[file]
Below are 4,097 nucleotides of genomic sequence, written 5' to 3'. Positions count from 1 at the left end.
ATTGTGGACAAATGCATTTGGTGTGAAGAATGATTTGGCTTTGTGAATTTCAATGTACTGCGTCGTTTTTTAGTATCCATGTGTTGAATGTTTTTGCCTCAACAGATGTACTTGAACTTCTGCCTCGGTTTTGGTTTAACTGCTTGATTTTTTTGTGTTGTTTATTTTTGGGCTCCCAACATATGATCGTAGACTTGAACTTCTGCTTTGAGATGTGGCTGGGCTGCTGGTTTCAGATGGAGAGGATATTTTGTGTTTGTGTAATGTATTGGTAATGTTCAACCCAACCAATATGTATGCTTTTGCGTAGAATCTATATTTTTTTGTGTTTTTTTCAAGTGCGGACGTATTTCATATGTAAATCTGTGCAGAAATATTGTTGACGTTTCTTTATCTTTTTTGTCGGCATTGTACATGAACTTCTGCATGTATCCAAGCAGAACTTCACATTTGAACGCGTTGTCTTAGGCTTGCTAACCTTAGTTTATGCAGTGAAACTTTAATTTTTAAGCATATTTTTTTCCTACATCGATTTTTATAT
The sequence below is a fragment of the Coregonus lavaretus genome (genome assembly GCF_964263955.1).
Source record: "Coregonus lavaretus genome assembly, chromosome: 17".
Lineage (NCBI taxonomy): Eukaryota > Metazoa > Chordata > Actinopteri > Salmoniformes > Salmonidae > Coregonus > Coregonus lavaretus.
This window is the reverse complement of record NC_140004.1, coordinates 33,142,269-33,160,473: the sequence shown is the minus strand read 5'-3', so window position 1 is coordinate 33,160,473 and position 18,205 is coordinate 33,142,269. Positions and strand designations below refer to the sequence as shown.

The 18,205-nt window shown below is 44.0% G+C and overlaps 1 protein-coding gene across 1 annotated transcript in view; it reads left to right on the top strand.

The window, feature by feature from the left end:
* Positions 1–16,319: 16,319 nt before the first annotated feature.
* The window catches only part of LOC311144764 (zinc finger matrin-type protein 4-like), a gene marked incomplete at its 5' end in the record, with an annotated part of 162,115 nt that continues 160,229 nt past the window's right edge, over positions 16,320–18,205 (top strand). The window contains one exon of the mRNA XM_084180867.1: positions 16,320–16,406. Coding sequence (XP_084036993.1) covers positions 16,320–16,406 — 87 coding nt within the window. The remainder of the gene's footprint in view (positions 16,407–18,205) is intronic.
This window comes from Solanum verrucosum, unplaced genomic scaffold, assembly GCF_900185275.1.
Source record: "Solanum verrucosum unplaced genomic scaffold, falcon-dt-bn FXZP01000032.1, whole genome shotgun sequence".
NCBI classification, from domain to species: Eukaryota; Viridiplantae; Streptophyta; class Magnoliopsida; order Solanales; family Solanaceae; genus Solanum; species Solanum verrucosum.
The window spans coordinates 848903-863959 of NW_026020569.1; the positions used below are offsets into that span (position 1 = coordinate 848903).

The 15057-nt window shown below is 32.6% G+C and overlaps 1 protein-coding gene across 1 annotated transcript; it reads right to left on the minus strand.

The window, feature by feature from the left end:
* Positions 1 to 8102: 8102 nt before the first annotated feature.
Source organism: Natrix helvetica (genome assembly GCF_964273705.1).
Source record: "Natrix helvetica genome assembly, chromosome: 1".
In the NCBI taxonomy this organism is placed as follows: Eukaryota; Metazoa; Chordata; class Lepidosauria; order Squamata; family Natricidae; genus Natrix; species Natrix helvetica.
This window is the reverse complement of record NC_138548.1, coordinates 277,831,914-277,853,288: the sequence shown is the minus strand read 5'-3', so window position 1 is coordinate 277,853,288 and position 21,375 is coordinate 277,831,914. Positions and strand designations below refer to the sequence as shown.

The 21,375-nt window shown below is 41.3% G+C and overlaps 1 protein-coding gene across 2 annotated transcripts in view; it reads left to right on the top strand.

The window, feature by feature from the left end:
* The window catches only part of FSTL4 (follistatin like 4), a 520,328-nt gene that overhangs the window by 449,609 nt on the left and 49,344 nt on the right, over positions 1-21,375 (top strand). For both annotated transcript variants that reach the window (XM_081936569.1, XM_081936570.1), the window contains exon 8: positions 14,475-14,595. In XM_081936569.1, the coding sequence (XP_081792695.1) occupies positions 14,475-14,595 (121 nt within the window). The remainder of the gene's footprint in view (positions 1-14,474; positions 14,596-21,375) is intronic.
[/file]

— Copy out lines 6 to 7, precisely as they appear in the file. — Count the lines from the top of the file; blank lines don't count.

This window is the reverse complement of record NC_140004.1, coordinates 33,142,269-33,160,473: the sequence shown is the minus strand read 5'-3', so window position 1 is coordinate 33,160,473 and position 18,205 is coordinate 33,142,269. Positions and strand designations below refer to the sequence as shown.

The 18,205-nt window shown below is 44.0% G+C and overlaps 1 protein-coding gene across 1 annotated transcript in view; it reads left to right on the top strand.